66 We can trace precisely the chronology of how Gramsci developed his thought on this concept in the Prison Notebooks. Passive revolution is initially invoked by Gramsci when he refers to a ‘revolution without revolution’ in Q1§44 (written between 1929–30). The specific term passive revolution was added by Gramsci at a later date in the margins to this entry. In Q4§57 (written between 1930–2) Gramsci goes on to make reference to cases of passive revolution beyond Italy, where the same characteristic of modernising the state through reform, but without the same political revolution that France experienced, can be observed. The concept is developed further by drawing from Edgar Quinet’s phrasing of ‘revolution-restoration’ in Q8§25 (1930–2), which is conjoined to Vincenzo Cuoco’s term ‘passive revolution’ that Gramsci had appropriated. This notion of revolution-restoration as a process led from above is further expanded across Q10I§9 (1932–3) to apply to the history of Europe following the French Revolution. In this same notebook and note, the significance of passive revolution for interpreting Fascism in Italy is discussed and the possibility of using the term to apply to broader European state formation linked to Americanism and Fordism is hinted at. The latter application of passive revolution is first suggestively written about in Q3§11 (1930), but expanded far more in 1934 in Q22§1–15.

67 Morton ‘Continuum’, p. 319.

68 Gramsci, Selections from the Prison Notebooks, p. 59, Q19§24; JessopBob, State Theory: Putting Capitalist States in their Place (Cambridge: Polity Press, 1990), p. 213 .

69 Gramsci, Selections from the Prison Notebooks, p. 219, Q13§27.

70 ThomasPeter, ‘Modernity as “passive revolution”: Gramsci and the fundamental concepts of historical materialism’, Journal of the Canadian Historical Association/Revue de la Société historique du Canada, 17:2 (2006), p. 72 .

71 Gramsci, Selections from the Prison Notebooks, pp. 105–6, Q15§59.

72 Gramsci, Prison Notebooks II, p. 232, Q4 §57; Antonio Gramsci, Prison Notebooks III, ed. Joseph Buttigieg (New York: Columbia University Press, 2007), p. 60, Q6§78.

73 Gramsci, Selections from the Prison Notebooks, p. 115, Q10II §61.

74 Gramsci, Prison Notebooks II, p. 180, Q4§38, emphasis added.

75 Morton, Unravelling Gramsci, p. 63.

76 Gramsci, Prison Notebooks III, p. 60, Q6§78, emphasis added.

77 Gramsci, Selections from the Prison Notebooks, pp. 84–5, Q19§28.

78 Antonio Gramsci, ‘Some aspects of the southern question’, in Selections from Political Writings (1921–1926), trans. and ed. Quentin Hoare (London: Lawrence and Wishart, 1978); Gramsci, Prison Notebooks I, p. 143, Q1§44.

79 Gramsci, Selections from the Prison Notebooks, p. 90, Q19§28.

80 Sassoon, Gramsci’s Politics, p. 207.

81 JessopBob, ‘Gramsci as a spatial theorist’, Critical Review of International Social and Political Philosophy, 8:4 (2005), pp. 421437 ; KipferStefan, ‘City, country, hegemony: Antonio Gramsci’s spatial historicism’, in Michael Ekers, Gillian Hart, Stefan Kipfer, and Alex Loftus (eds), Gramsci Space, Nature, Politics (Oxford: Wiley Blackwell, 2013), p. 85 .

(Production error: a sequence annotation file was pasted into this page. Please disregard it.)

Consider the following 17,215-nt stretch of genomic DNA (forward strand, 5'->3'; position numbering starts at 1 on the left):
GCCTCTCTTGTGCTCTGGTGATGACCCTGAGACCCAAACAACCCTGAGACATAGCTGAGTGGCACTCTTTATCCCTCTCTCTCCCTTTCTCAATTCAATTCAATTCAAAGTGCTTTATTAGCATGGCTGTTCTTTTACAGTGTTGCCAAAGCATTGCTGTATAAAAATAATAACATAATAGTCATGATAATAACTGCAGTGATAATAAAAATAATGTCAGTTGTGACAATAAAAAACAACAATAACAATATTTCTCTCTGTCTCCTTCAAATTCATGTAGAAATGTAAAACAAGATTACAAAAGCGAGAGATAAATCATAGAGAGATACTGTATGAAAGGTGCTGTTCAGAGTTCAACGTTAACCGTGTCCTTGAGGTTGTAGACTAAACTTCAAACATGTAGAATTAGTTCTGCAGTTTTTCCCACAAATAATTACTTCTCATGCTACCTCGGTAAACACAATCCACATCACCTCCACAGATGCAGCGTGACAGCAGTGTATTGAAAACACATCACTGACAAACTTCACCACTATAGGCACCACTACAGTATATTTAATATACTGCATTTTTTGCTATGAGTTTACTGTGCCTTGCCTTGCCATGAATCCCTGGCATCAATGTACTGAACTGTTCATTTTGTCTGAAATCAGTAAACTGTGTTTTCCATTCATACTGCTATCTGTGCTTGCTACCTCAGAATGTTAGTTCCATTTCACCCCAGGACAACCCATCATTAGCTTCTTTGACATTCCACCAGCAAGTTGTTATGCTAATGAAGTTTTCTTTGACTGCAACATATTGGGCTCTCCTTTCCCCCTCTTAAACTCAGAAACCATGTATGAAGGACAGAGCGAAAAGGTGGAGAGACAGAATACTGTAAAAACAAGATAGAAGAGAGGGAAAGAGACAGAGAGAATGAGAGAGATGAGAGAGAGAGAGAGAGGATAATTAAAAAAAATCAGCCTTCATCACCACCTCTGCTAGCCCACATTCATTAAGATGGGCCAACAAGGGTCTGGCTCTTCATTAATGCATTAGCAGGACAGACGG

82 Morton, ‘Waiting for Gramsci’, p. 612.

83 Gramsci, Prison Notebooks II, p. 232, Q4§57.

84 Thomas, ‘Modernity as “passive revolution”’, p. 72.

85 Gramsci, Selections from the Prison Notebooks, pp. 118–20, Q10I§9.

86 BruffIan, ‘Germany’s Agenda 2010 reforms: Passive revolution at the crossroads’, Capital & Class, 34:3 (2010), p. 411 .

87 Gramsci, Selections from the Prison Notebooks, pp. 277– 318, Q22§1–15.

88 Thomas, ‘Modernity as “passive revolution”’, p. 73.

89 Gramsci, Selections from the Prison Notebooks, p. 58, Q19§24.

90 Ibid., pp. 106–8, Q15§59, 17.

91 Ibid., pp. 108–9, Q15§11.

92 Ibid., p. 118, Q10I§9.

93 Morton, Unravelling Gramsci, pp. 18, 34.

94 Morton, ‘Continuum’, p. 330.

95 Kipfer, ‘City, country, hegemony’, p. 86.

96 Gramsci, Selections from the Prison Notebooks, p. 115, Q10II§61.

97 SkocpolTheda and KestenbaumMeyer, ‘Mars unshackled: the French Revolution in world-historical perspective’, in Ferenc Fehér (ed.), The French Revolution and the Birth of Modernity (Berkeley: University of California Press, 1990).

98 Chase-DunnChristopher, ‘Globalization: a world-systems perspective’, Journal of World-Systems Research, 5:2 (1999), p. 204 .

99 Gramsci, Selections from the Prison Notebooks, p. 311, Q22§13.

100 Ibid., p. 119, Q10I§9.

101 Ibid., p. 120, Q10I§9.

102 Ibid., p. 107, Q15§17.

103 ChatterjeePartha, Nationalist Thought and the Colonial World: A Derivative Discourse (London: Zed Books, 1986), p. 50 ; Morton, Revolution and the State, p. 243.

104 Chatterjee, Nationalist Thought, p. 51.

105 MallonFlorencia, Peasant and Nation: The Making of Postcolonial Mexico and Peru (Berkeley: University of California Press, 1995).

106 Morton, ‘Continuum’, p. 332.

107 See also MunckRonaldo, Rethinking Latin America: Development, Hegemony, and Social Transformation (Basingstoke: Palgrave Macmillan, 2013).

108 Robert Cox, ‘Gramsci, Hegemony and International Relations’, p. 167.